Syria’s government forces may control eastern Syria again. Thanks to President Trump.

8 October 2019 By Paul Martin

I drove right past it earlier this year on the way to the home of a Syrian Kurd who worked for a local private television production company. His office is in the centre of the town, firmly in Kurdish hands.

Nearby, a busload of Syrian Kurds was about to undertake a 15-hour ride to Damascus, the Syrian capital. Though there would be checkpoints and document searches by Syrian government soldiers just a mile away near the airport, controlled by Syria’s regime, the Syrian Kurds had no such infrastructure.

American troops, for several years, would pass through the city on the way to their bases at an oilfield and at a Tigris river crossing.

It’s easy to see, though, a scenario in which President Bashar al-Assad’s forces would be able to take control of much of the territory now held by the predominantly Kurdish SDF (Syrian Democratic Forces), a local coalition of Kurds and Sunnis fighting (until days ago) under the aegis of the USA. In the process of battles mainly against ISIS the SDF has made a huge sacrifice, losing an estimated 11,000 soldiers.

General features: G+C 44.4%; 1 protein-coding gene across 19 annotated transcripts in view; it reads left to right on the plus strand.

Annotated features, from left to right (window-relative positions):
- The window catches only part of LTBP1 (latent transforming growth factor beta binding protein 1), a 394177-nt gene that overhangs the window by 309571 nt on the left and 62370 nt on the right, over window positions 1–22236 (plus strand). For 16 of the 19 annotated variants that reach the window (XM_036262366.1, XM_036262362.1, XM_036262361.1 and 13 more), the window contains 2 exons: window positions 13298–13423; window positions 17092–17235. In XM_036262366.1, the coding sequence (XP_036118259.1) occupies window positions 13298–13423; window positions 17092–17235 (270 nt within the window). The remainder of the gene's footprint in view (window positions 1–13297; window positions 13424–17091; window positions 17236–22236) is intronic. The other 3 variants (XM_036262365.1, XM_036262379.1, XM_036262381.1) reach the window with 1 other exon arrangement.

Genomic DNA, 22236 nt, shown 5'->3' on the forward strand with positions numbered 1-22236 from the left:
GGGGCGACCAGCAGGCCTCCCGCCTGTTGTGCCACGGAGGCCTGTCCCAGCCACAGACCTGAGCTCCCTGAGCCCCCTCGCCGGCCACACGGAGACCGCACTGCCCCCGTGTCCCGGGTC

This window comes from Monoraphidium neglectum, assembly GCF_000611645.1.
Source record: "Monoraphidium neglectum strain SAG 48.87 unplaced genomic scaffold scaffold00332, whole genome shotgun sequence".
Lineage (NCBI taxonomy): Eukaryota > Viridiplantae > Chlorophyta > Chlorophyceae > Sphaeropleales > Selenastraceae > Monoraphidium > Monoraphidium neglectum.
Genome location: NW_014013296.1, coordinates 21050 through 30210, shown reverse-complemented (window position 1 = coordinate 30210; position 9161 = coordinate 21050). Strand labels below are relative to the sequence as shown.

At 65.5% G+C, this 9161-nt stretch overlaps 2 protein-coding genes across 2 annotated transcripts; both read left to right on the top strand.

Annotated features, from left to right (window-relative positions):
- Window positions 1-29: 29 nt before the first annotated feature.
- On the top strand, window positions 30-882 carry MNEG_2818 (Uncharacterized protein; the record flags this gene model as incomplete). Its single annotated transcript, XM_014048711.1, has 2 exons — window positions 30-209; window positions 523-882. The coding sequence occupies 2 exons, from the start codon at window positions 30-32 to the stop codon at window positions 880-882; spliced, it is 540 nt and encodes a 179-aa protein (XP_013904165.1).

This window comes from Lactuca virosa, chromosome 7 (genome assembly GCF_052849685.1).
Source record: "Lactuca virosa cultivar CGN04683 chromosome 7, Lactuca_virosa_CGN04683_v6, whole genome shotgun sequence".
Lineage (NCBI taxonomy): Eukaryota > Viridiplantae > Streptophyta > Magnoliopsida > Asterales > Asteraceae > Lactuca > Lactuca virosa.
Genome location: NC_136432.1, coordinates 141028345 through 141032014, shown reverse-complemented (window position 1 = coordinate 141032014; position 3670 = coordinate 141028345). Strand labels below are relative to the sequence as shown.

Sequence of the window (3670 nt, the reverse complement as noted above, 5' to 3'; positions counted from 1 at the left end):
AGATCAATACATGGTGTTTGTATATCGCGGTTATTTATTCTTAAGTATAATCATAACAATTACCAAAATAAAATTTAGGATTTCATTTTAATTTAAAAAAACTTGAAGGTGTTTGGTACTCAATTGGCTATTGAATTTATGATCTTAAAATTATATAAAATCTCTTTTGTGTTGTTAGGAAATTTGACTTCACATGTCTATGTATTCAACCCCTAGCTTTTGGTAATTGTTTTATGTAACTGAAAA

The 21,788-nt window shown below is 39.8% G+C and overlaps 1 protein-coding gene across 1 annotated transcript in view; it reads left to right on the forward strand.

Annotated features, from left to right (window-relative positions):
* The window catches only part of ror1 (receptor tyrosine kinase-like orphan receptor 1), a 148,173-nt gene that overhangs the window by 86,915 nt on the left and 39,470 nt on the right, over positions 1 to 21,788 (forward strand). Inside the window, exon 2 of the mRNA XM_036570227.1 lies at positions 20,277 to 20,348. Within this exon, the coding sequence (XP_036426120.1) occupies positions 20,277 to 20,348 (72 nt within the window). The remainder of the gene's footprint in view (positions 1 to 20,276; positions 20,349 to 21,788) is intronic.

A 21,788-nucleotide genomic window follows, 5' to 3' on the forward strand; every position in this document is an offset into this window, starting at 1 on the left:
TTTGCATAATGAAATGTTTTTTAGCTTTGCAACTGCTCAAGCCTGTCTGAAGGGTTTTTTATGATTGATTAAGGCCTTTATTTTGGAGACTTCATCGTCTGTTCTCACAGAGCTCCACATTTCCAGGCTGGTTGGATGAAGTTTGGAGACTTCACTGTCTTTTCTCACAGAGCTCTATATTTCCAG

Now these Syrian Democratic Forces, dominated by the Syrian Kurds (YPG), will be weakened in much of their currently-held territory – as they concentrate on the north to defend part of their land from the expected Turkish incursion. The Kurdish leadership also fear that the Turks will seize many of their lucrative oilfields, the lifeblood of the Syrian Kurds’ economy.

The SDF spokesman Mustafa Bali has accused the USA of turning eastern and northern Syria into a “war zone” again.

President Trump has already shown he has no appetite for ground-force confrontation against any incursion from the Syrian Kurds’ arch-enemy Turkey – though he has also warned the Turks they face economic annihilation if they do not keep their word.

Mr Assad may soon take advantage. And it could be done not by fighting but by some tacit or actual agreement. The Syrian Kurds may be desperate enough to consider the Syrian regime as the best of the three evils.

Pages: 1 2